August 23, 2014

Report: Turkey to reopen Halki Seminary

Turkish newspapers say a deal is in the works. Will there be reciprocity from Greece? When President Obama was in Turkey, there were reports that "the recognition by Greek authorities of muftis in Thrace and financial support for Muslim schools might prompt a Turkish rethink on the Halki school." Here is the story from Hurriyet, the Turkish newspaper: ANKARA - The Halki seminary on the island of Heybeliada is to be reopened, Culture Minister Ertuğrul Günay said, adding that they are searching for a formula to integrate the Orthodox theological school into Turkey’s university system. "Although we have not finalized a decision in the Cabinet, my personal impression is that we are going to open the seminary," said Günay, speaking on Kanal 24 television over the weekend. Recalling that the functioning of the Halki seminary is not compatible with the Turkish university system, Günay maintained that work is underway to find a formula for its status. He explained that the question … [Read more...]

Ecumenical Patriarch Decries Turkish Property Seizures

AsiaNews is reporting that Ecumenical Patriarch Bartholomew I has "announced his intention to appeal to the European Court for Human Rights in Strasbourg over violations against the Orthodox community and its foundations, unjustly expropriated of lands and buildings by Ankara’s Direction for Religious Foundations." Speaking to faithful in St Georges’ Parish, close to the Byzantine walls of Istanbul, the Patriarch affirmed that the decision to go to the Strasbourg court was made by the Synod: We have and you have come here to celebrate this religious ceremony in a parish that is facing many difficulties. Unfortunately it is not alone. The problem is that this parish and its community, as is the case with many other's of the Church of Constantinople, have been abusively declared mazbut (occupied) by the Direction for Religious Foundations. This means that we cannot claim any rights to the management of the properties of this community, nor proceed with the election of its … [Read more...]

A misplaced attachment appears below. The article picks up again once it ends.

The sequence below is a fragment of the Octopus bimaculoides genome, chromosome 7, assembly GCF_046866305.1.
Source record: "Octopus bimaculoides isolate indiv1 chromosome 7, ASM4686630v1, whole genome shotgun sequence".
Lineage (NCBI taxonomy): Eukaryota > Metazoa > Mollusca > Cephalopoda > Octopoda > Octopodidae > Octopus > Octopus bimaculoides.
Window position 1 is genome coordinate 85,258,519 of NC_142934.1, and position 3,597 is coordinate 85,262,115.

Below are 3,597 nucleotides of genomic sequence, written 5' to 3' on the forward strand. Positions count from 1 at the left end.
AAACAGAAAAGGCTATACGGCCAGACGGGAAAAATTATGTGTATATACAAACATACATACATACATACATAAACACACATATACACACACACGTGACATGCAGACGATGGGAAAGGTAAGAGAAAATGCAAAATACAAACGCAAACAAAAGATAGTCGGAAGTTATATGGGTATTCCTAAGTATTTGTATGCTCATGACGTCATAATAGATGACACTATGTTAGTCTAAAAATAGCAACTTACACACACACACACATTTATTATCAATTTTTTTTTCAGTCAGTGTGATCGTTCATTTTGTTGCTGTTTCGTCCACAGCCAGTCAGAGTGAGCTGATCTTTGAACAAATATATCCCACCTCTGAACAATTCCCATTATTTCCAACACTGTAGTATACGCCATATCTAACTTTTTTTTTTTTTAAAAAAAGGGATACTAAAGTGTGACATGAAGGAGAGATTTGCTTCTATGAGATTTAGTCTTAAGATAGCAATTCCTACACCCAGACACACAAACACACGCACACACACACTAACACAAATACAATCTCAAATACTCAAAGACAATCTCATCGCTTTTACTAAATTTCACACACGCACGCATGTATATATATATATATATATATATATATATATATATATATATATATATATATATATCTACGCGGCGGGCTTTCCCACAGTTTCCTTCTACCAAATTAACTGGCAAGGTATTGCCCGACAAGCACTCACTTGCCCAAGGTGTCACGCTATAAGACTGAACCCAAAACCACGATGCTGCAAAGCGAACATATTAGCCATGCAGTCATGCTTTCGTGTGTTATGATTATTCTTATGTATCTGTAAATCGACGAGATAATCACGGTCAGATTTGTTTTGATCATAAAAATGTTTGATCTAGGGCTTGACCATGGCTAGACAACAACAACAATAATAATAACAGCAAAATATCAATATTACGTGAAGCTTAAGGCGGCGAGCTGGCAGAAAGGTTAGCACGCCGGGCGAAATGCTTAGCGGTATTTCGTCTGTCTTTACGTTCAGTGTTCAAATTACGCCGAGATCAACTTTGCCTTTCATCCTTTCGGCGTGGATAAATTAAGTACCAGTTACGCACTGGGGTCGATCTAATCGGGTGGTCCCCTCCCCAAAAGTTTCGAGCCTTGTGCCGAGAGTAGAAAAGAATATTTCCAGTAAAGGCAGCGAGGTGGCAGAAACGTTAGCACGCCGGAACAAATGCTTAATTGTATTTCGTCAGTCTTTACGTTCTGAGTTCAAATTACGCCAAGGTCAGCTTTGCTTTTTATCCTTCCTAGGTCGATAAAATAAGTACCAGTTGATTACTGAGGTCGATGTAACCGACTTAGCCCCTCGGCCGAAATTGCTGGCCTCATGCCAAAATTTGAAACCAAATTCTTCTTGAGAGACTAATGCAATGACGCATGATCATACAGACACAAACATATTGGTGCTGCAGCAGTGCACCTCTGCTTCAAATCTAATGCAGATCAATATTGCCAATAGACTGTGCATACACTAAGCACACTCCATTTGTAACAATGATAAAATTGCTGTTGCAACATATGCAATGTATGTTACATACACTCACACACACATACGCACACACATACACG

Using ‘Human Rights’ to Squelch Free Speech

In the June issue of Reason Magazine, Ezra Levant details his long and unnecessary struggle with Canadian human rights watchdogs over charges that he insulted a Muslim extremist, who claimed to be a direct descendant of the Prophet Muhammad. This sorry episode also cost Levant, the former publisher of Canada's Western Standard magazine, about $100,000. Read "The Internet Saved My Life: How I beat Canada's 'human rights' censors." (HT: RealClearPolitics). Levant sums it up this way: The investigation vividly illustrated how Canada’s provincial and national human rights commissions (HRCs), created in the 1970s to police discrimination in employment, housing, and the provision of goods and services, have been hijacked as weapons against speech that offends members of minority groups. My eventual victory over this censorious assault suggests that Western governments will find it increasingly difficult in the age of the Internet to continue undermining human rights in the name of … [Read more...]

Christ is Risen! Truly He is Risen!

Icon of Christ opening the gates of Dachau

Every Pascha, I repost two stories on OrthodoxyToday.org. that tell how Orthodox prisoners in Dachau held the Paschal Liturgy during their liberation. The first, "The Souls of All are Aflame" provides historical background and detail. The second, "Pascha in Dachau" recounts the story of a prisoner who was there. Dachua was liberated during Holy Week. The Orthodox believers experienced Christ's triumph over the forces of darkness to a depth that is difficult to understand. It is hard to fathom the depravity the evil ideologies fostered in their persecutors short of any direct experience, but anyone who has confronted lesser evils knows that such great evil can exist. The resurrection of Christ is the final confrontation to the horrors unleashed when the embrace of Nazism and Communism opened the jaws of a deep hell. We see it in our own day too, especially the embrace of the nihilistic fantasies that fuel the arguments that devalue human life. It began with that faceless figure, … [Read more...]